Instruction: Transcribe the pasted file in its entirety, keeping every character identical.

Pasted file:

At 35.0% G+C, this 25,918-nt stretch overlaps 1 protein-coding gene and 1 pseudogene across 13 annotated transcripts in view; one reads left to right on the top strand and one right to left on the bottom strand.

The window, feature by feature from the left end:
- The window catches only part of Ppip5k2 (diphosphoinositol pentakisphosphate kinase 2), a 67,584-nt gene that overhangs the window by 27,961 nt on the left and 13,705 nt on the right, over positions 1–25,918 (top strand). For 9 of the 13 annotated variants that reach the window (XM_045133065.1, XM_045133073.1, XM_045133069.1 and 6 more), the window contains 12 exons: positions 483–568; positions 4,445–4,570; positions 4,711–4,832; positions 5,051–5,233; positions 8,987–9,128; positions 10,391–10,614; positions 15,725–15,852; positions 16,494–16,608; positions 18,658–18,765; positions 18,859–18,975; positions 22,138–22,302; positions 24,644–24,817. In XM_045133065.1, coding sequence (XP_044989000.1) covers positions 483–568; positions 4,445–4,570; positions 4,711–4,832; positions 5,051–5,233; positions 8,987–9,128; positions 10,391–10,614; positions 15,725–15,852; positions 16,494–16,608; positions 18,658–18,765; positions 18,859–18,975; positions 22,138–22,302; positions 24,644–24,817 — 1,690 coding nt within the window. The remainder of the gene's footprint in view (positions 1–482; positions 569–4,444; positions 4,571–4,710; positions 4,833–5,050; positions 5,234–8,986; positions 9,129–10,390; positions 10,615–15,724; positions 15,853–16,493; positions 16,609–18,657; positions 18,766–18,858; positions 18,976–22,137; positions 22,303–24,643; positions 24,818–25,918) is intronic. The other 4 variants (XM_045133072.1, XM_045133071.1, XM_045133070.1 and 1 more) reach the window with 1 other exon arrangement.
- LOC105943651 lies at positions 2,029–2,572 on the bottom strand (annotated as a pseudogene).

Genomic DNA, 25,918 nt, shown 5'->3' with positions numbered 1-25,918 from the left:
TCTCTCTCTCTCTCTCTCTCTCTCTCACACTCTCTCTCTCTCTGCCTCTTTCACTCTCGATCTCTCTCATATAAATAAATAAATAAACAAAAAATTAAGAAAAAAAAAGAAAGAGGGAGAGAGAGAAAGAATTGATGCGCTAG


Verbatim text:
At 35.0% G+C, this 25,918-nt stretch overlaps 1 protein-coding gene and 1 pseudogene across 13 annotated transcripts in view; one reads left to right on the top strand and one right to left on the bottom strand.

The window, feature by feature from the left end:
- The window catches only part of Ppip5k2 (diphosphoinositol pentakisphosphate kinase 2), a 67,584-nt gene that overhangs the window by 27,961 nt on the left and 13,705 nt on the right, over positions 1–25,918 (top strand). For 9 of the 13 annotated variants that reach the window (XM_045133065.1, XM_045133073.1, XM_045133069.1 and 6 more), the window contains 12 exons: positions 483–568; positions 4,445–4,570; positions 4,711–4,832; positions 5,051–5,233; positions 8,987–9,128; positions 10,391–10,614; positions 15,725–15,852; positions 16,494–16,608; positions 18,658–18,765; positions 18,859–18,975; positions 22,138–22,302; positions 24,644–24,817. In XM_045133065.1, coding sequence (XP_044989000.1) covers positions 483–568; positions 4,445–4,570; positions 4,711–4,832; positions 5,051–5,233; positions 8,987–9,128; positions 10,391–10,614; positions 15,725–15,852; positions 16,494–16,608; positions 18,658–18,765; positions 18,859–18,975; positions 22,138–22,302; positions 24,644–24,817 — 1,690 coding nt within the window. The remainder of the gene's footprint in view (positions 1–482; positions 569–4,444; positions 4,571–4,710; positions 4,833–5,050; positions 5,234–8,986; positions 9,129–10,390; positions 10,615–15,724; positions 15,853–16,493; positions 16,609–18,657; positions 18,766–18,858; positions 18,976–22,137; positions 22,303–24,643; positions 24,818–25,918) is intronic. The other 4 variants (XM_045133072.1, XM_045133071.1, XM_045133070.1 and 1 more) reach the window with 1 other exon arrangement.
- LOC105943651 lies at positions 2,029–2,572 on the bottom strand (annotated as a pseudogene).

Genomic DNA, 25,918 nt, shown 5'->3' with positions numbered 1-25,918 from the left:
TCTCTCTCTCTCTCTCTCTCTCTCTCACACTCTCTCTCTCTCTGCCTCTTTCACTCTCGATCTCTCTCATATAAATAAATAAATAAACAAAAAATTAAGAAAAAAAAAGAAAGAGGGAGAGAGAGAAAGAATTGATGCGCTAG